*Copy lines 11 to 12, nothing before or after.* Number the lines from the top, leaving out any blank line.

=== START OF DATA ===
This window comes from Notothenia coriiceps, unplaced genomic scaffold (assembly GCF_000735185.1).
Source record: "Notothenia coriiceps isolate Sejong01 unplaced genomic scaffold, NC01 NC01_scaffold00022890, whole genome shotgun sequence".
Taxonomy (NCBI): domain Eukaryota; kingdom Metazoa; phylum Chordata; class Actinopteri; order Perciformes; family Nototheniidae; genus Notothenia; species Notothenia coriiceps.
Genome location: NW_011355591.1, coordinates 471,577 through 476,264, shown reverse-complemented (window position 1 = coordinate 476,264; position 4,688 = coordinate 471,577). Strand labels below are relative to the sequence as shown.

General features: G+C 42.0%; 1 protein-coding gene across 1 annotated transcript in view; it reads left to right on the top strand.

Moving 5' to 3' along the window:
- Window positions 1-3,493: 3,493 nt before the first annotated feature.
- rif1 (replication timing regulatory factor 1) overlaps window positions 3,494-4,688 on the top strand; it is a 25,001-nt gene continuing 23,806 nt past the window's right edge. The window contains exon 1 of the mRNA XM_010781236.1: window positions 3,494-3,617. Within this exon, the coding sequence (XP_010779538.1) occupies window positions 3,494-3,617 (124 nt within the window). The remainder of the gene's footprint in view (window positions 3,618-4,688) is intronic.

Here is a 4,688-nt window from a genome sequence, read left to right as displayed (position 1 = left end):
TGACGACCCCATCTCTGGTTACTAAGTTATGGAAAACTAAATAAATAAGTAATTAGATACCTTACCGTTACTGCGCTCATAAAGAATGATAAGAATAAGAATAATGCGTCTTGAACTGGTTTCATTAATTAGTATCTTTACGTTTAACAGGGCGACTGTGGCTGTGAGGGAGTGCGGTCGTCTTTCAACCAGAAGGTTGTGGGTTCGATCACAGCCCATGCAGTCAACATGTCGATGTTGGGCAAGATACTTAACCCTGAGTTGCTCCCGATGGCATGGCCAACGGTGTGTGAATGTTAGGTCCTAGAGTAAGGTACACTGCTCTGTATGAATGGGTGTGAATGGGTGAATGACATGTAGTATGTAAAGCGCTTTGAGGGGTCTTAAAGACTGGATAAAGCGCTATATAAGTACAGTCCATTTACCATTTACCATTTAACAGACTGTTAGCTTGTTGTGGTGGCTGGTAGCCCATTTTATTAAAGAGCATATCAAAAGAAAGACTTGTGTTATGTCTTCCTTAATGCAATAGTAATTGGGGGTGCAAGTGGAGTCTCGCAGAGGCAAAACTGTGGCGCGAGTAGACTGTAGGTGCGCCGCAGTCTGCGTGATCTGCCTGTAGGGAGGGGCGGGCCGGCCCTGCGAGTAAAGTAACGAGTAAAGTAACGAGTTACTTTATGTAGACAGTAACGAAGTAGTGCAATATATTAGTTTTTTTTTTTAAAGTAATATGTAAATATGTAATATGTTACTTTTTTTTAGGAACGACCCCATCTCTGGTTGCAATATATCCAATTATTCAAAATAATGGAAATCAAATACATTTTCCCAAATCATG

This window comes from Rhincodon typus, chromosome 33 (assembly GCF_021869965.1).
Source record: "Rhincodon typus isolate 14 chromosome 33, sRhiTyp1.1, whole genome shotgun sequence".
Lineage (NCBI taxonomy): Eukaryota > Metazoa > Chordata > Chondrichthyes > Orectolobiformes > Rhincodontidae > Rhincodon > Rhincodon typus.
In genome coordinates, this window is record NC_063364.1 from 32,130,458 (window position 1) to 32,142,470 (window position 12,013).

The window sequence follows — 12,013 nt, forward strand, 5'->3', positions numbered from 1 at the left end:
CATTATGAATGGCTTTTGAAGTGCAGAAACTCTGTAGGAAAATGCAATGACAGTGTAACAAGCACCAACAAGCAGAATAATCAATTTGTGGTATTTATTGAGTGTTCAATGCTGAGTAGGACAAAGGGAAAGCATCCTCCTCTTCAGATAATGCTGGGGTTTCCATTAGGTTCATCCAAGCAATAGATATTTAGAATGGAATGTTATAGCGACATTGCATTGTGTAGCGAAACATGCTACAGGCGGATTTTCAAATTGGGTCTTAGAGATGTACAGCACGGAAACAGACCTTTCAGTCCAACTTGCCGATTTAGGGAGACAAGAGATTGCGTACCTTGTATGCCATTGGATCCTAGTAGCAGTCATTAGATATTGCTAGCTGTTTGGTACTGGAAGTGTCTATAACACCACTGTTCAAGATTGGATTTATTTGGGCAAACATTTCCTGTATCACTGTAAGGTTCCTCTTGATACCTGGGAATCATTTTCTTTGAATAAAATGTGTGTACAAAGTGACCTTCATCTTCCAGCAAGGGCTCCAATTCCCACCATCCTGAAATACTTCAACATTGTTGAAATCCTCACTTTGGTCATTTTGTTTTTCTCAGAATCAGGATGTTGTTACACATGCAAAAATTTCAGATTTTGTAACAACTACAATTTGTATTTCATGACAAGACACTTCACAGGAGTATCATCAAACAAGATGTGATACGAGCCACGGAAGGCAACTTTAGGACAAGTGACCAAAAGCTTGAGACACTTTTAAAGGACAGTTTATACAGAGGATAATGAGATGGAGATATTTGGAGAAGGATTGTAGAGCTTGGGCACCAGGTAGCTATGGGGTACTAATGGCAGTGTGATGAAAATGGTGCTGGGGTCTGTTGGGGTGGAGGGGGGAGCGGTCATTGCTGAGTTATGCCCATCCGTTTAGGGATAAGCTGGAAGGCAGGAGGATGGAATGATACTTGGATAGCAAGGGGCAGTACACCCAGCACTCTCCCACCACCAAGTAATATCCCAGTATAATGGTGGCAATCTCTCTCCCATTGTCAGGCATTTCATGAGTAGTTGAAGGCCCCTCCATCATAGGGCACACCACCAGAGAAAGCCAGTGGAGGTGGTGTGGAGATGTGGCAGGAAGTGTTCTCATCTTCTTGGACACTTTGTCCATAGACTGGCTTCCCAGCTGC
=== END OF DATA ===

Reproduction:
This window comes from Rhincodon typus, chromosome 33 (assembly GCF_021869965.1).
Source record: "Rhincodon typus isolate 14 chromosome 33, sRhiTyp1.1, whole genome shotgun sequence".